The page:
Seeberg Castle situated on a high rocky spur above a brook (its Czech name literally means "Spur") was probably founded in the 1200’s as the manor house of ministeriales subject to the imperial palatinate in Cheb. Ostroh had already been inhabited in prehistoric times as evidenced by a fortified settlement surrounded by a wall and two cross moats, which were probably used during the building of the later Romanesque castle. Nonetheless, the castle was first referred to in written records only in 1322 when it was denoted as part of the pledge of Egerland (German name for the district of Cheb) to King Jan of Luxembourg (also denoted as John of Bohemia).
The estate had been under the administration and in possession of the town of Cheb before Emperor Sigmund of the House of Luxemburg gave it to his Chancellor, Kašpar Šlik, originally a patrician of Cheb, in 1434. When Cheb Councillor Kaspar Juncker purchased Seeberg Castle in 1461, it had already become desolate. Following the death of Juncker's heirs, the castle was acquired by brothers Konrad and Jost of Neuberg in 1497. Konrad fought a long-lasting local war with his neighbour, Jorg of Zedwitz, the owner of the nearby Liebenstein Castle (present-day Libá), who despoiled a large part of the Seeberg estate.
During the Thirty Years War, Seeberg was taken by the Swedish army of General Königsmark in 1648, plundered and set on fire. In consequence, the castle had to be repaired by its owner, Vitus Dietrich of Steinheim, after the Swedes had left. With the decease of the last male heir, the castle was assigned as escheat to the Royal Chamber of Bohemia and Emperor Leopold I conveyed it to his Chamber Counsel, Chamberlain and Supreme Chancellor, Baronet Johann Hartwig of Nostitz. In 1703, Seeberg Castle passed into the possession of the town of Cheb.
The castle was designed into two sections. The outer ward was separated from the inner ward and bailey by a moat with an access bridge. The Romanesque castle was encircled by a wall, which we may still find today on the front side of the castle along with the existing inner gate that had been adjoined by a tower structure at the northeast corner. In the course of further construction and enlargement of the Gothic castle, a new gate and gateway were built outside the castle front, as well as a palace along the southern wall. A barbican was established along the eastern and southern outer walls and a third moat with a drawbridge intersected the rear part of the rocky spur.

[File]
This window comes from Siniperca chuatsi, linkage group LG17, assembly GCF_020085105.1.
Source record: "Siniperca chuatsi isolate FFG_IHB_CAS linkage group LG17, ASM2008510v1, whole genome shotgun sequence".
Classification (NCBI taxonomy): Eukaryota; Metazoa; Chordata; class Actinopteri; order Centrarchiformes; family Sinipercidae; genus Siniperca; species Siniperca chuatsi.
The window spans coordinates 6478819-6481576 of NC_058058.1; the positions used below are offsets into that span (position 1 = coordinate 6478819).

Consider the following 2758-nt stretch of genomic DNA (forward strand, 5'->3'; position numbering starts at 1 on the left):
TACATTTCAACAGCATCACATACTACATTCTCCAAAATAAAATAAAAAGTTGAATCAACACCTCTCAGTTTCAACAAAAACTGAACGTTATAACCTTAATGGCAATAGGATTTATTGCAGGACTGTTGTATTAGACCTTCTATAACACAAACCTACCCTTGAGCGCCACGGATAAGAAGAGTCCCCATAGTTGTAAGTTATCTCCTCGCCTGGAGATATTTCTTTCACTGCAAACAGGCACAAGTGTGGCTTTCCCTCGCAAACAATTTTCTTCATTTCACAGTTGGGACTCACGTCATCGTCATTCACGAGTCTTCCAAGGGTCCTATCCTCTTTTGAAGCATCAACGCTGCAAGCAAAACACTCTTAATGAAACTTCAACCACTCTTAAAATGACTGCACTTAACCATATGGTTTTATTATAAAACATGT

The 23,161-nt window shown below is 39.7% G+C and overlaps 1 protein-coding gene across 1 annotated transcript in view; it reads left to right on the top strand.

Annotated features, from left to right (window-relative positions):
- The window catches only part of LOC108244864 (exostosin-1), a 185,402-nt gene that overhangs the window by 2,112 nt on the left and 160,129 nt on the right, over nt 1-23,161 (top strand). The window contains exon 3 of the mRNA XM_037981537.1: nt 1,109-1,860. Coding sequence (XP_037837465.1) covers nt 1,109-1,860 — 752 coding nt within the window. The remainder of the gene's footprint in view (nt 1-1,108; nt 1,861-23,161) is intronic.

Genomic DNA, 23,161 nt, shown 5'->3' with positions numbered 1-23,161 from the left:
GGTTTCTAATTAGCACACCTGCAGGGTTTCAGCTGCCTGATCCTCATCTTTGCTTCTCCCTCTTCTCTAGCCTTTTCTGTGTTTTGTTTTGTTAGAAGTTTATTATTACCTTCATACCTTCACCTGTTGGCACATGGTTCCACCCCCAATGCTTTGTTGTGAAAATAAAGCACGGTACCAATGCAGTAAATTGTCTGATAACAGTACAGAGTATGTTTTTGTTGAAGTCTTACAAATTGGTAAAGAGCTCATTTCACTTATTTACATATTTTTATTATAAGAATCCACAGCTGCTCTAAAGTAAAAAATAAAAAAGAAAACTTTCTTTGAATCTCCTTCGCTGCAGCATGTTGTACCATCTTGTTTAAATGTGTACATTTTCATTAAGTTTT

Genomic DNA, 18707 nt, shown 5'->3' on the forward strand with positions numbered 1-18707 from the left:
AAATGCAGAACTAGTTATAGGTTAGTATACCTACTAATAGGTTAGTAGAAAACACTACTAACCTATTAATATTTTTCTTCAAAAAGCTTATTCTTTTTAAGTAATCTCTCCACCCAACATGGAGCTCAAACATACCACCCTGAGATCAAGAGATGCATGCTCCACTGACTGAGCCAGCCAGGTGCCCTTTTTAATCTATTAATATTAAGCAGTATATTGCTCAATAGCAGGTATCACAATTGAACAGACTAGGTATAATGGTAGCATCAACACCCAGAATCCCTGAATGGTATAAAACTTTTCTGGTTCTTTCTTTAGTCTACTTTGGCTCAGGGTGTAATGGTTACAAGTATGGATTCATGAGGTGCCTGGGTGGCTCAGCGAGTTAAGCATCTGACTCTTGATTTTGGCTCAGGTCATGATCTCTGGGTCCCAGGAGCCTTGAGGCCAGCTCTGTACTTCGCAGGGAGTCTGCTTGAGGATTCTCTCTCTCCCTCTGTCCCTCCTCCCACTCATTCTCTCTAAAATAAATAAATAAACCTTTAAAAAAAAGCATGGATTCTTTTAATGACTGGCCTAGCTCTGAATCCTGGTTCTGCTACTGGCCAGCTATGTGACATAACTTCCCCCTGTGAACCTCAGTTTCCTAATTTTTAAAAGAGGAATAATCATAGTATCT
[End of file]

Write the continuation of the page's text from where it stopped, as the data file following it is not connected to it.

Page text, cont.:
The structures built in this westernmost part of the rocky spur were probably torn down during the Renaissance reconstruction of the castle that took place in the 16th century when the castle belonged to the Neuberg family. The terrain of the rear rocky spur was levelled and the third moat was filled up. Moreover, a new wing connecting the tower structure in the north with the south palace was built in the eastern part of the barbican. The side of the wing facing the courtyard was decorated with Renaissance arcades.
After being raided by the Swedish army, the castle was subject only to minor repairs and the castle buildings were later raised by one floor. The old drawbridge was removed and replaced by new masonry pillars between 1724 and 1726. The town of Cheb utilised the castle primarily for husbandry purposes. In the 1800s, the tower above the outer ward gate was pulled down and the outer moat was filled up. Renovation works taking place between 1905 and 1915 saved the castle from collapsing. Nonetheless, the condition of all the castle premises was neglected once again after World War II.
An overall renovation of the castle complex launched by the Františkovy Lázně Town Museum in the mid 1970’s was successfully completed in 1990 with the grand opening of Ostroh Castle. The castle palace houses a display dedicated to the development of styles of its 19th century interiors, ranging from Empire style up to Chippendale of the first quarter of the 20th century. An open-hearth kitchen and a knight's hall (ceremonial hall) may be found in the oldest part of the castle. An open-air folk architecture exhibition with a display mapping the life of country folk of northwest Bohemia is installed in the outer ward.